The Bus Ordeal To El Nido

It was great that my bus driver picked me up at my guest house right on time at 5:30.  Things went downhill from there.  First he circled the block for no apparent reason.  Then, instead of hitting a main road, he made several turns without ever stopping to pick up other passengers.  Once he stopped at a restaurant, where I assumed we were meeting someone.  I could see through the window that he just sat at a table for about 5 minutes, never talked to anybody, then got back on the bus.  Finally we entered a bus terminal, where he drove straight through, said something to a guard on the way out and off we went.  We returned to the restaurant where he sat for a while, and then continued back into the heavy traffic.  Of course, he was texting while driving.  We got to a second terminal about an hour later.  Here the driver said something about more passengers, then vanished.  A young guy who introduced himself as Pabs, a dispatcher, jumped on and chatted with me for a minute.  He said we needed to 15 or 20 minutes for other passengers, and I could walk around.  More than an hour passed– no drive, no Pabs, no other passengers. Someone was meeting me in El Nido and at this point there was no way to be on time or to notify them. Finally Pabs came back and told me my driver was having trouble with his blood pressure and went home, but they had a spot for me on another bus. I was thrilled to see Selena and Abel, the Spanish couple from our trip to the underground river.

So, finally, off we go, cramped but reasonably comfortable.  Then we got to the bridge.  Or should I say, not bridge.  The bridge on the main road had apparently been damaged somehow,  we took a road where the bridge was currently under construction.  All they had were a series or support beams, and a makeshift wooden walkway going across.  All the traffic coming from both directions had to stop, walk across, and change busses on the other side.  This took forever.  I’m not sure how they arranged who got on which bus, but I was happy to get on a much roomier, more comfortable bus.  By now it’s 10:30.  We finally got on the road and traveled exactly 18 minutes and stopped for dinner.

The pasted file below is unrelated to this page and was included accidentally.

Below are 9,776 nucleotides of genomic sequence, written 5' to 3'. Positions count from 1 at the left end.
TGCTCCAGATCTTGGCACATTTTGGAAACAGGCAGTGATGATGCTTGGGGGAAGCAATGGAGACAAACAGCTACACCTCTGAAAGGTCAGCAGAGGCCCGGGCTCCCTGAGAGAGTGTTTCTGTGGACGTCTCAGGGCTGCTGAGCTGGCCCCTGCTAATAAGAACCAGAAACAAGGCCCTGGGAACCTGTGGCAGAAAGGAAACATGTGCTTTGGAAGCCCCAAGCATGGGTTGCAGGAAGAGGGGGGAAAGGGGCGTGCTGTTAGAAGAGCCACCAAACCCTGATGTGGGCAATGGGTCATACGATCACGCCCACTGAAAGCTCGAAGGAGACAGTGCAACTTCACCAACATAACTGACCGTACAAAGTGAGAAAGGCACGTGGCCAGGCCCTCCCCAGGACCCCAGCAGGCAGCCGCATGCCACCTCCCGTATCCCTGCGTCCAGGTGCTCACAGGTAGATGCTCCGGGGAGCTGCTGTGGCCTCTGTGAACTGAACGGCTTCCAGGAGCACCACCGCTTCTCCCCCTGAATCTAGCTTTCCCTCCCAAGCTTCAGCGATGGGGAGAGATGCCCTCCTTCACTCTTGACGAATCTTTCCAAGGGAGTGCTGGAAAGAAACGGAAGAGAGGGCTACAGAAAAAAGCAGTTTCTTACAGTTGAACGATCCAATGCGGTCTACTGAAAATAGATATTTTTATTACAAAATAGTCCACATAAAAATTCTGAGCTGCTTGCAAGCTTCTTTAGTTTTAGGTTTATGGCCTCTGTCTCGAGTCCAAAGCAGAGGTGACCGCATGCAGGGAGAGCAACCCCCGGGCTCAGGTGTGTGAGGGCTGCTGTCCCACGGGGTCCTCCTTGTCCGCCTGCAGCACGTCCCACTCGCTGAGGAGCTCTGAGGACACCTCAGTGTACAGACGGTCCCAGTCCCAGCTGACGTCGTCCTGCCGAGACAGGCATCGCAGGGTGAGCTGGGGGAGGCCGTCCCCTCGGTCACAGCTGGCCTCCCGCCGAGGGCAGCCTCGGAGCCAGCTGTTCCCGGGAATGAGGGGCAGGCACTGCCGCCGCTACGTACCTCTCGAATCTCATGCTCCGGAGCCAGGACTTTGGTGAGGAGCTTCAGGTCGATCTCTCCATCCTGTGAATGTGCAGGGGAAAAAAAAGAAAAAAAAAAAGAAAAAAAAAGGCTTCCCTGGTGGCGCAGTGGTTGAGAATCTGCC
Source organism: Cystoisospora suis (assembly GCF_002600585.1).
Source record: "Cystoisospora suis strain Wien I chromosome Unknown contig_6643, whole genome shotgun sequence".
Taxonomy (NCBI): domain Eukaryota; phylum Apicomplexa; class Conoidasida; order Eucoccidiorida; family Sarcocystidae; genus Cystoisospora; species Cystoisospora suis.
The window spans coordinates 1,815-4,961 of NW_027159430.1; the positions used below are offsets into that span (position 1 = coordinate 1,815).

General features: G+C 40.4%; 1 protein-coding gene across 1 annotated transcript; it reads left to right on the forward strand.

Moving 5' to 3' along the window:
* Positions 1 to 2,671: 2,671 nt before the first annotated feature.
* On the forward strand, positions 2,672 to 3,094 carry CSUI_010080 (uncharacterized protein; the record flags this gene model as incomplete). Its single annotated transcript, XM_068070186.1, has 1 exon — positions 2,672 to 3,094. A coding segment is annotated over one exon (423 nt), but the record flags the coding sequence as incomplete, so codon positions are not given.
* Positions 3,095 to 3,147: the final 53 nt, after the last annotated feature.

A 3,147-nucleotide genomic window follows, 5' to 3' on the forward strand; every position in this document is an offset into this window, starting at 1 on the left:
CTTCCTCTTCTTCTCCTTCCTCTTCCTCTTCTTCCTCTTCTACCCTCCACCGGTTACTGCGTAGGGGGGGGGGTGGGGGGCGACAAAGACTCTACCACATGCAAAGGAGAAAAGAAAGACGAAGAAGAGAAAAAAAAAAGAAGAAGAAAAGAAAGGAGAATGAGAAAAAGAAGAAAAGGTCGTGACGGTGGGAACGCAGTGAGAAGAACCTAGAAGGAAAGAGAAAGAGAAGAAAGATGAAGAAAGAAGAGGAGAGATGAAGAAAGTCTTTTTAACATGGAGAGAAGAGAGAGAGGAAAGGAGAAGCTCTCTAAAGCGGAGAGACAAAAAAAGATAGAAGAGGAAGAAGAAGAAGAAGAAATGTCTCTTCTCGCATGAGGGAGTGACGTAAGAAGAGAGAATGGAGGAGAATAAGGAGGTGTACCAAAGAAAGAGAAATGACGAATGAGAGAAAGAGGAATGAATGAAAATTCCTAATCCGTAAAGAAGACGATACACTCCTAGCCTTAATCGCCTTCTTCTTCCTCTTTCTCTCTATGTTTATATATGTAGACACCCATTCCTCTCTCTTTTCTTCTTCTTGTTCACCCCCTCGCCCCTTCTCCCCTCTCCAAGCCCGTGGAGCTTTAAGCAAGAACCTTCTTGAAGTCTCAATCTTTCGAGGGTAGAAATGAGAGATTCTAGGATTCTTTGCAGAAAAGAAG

The driver said not to worry, that he would take everyone to their hotels.  I didn’t know anything about mine.  I already knew I couldn’t make the last shuttle to Tapik Beach, so the girl at the desk recommended a place that later turned out to belong to a relative.  The first red flag was when the driver, nor anybody on the bus had heard of Abus Travel Lodge.  El Nido has a lot of lodging but it’s not that big.  He took me to the bus stop, and the poor guy that was supposed to pick me up actually waited 2 hours.  Well, you know how they say to be careful what you wish for?  I really wanted to see the inside of homes that are constructed of bamboo, corrugated metal, and maybe some concrete.  When we stopped in such a neighborhood at 2:00 a.m., all my middle class bias kicked in and my spirit of adventure vanished.  The room itself turned out to at least have concrete walls and its own bathroom/shower.  But I slept with my hoodie on because I was afraid to put my head on the pillow.  So much for being worldly and open minded.

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